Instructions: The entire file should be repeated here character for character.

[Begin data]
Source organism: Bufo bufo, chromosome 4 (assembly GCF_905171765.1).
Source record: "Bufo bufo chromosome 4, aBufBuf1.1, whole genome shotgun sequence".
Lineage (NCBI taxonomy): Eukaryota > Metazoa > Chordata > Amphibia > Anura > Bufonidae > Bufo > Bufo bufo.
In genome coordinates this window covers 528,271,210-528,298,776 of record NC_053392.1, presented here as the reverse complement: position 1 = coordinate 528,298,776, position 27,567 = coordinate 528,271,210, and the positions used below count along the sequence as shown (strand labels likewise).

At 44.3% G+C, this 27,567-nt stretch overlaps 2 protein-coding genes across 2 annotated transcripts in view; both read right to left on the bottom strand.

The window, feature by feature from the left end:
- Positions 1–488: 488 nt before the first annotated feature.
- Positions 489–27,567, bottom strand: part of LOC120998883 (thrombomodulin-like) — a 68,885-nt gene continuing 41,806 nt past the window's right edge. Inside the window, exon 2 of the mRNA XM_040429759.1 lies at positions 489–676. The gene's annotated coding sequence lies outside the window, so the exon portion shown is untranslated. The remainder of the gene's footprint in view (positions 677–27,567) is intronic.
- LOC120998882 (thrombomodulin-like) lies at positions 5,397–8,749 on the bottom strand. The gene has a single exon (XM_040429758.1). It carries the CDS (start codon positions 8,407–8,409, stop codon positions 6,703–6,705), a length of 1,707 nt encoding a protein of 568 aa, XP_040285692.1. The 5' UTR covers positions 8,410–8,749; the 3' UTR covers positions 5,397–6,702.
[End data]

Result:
Source organism: Bufo bufo, chromosome 4 (assembly GCF_905171765.1).
Source record: "Bufo bufo chromosome 4, aBufBuf1.1, whole genome shotgun sequence".
Lineage (NCBI taxonomy): Eukaryota > Metazoa > Chordata > Amphibia > Anura > Bufonidae > Bufo > Bufo bufo.
In genome coordinates this window covers 528,271,210-528,298,776 of record NC_053392.1, presented here as the reverse complement: position 1 = coordinate 528,298,776, position 27,567 = coordinate 528,271,210, and the positions used below count along the sequence as shown (strand labels likewise).

At 44.3% G+C, this 27,567-nt stretch overlaps 2 protein-coding genes across 2 annotated transcripts in view; both read right to left on the bottom strand.

The window, feature by feature from the left end:
- Positions 1–488: 488 nt before the first annotated feature.
- Positions 489–27,567, bottom strand: part of LOC120998883 (thrombomodulin-like) — a 68,885-nt gene continuing 41,806 nt past the window's right edge. Inside the window, exon 2 of the mRNA XM_040429759.1 lies at positions 489–676. The gene's annotated coding sequence lies outside the window, so the exon portion shown is untranslated. The remainder of the gene's footprint in view (positions 677–27,567) is intronic.
- LOC120998882 (thrombomodulin-like) lies at positions 5,397–8,749 on the bottom strand. The gene has a single exon (XM_040429758.1). It carries the CDS (start codon positions 8,407–8,409, stop codon positions 6,703–6,705), a length of 1,707 nt encoding a protein of 568 aa, XP_040285692.1. The 5' UTR covers positions 8,410–8,749; the 3' UTR covers positions 5,397–6,702.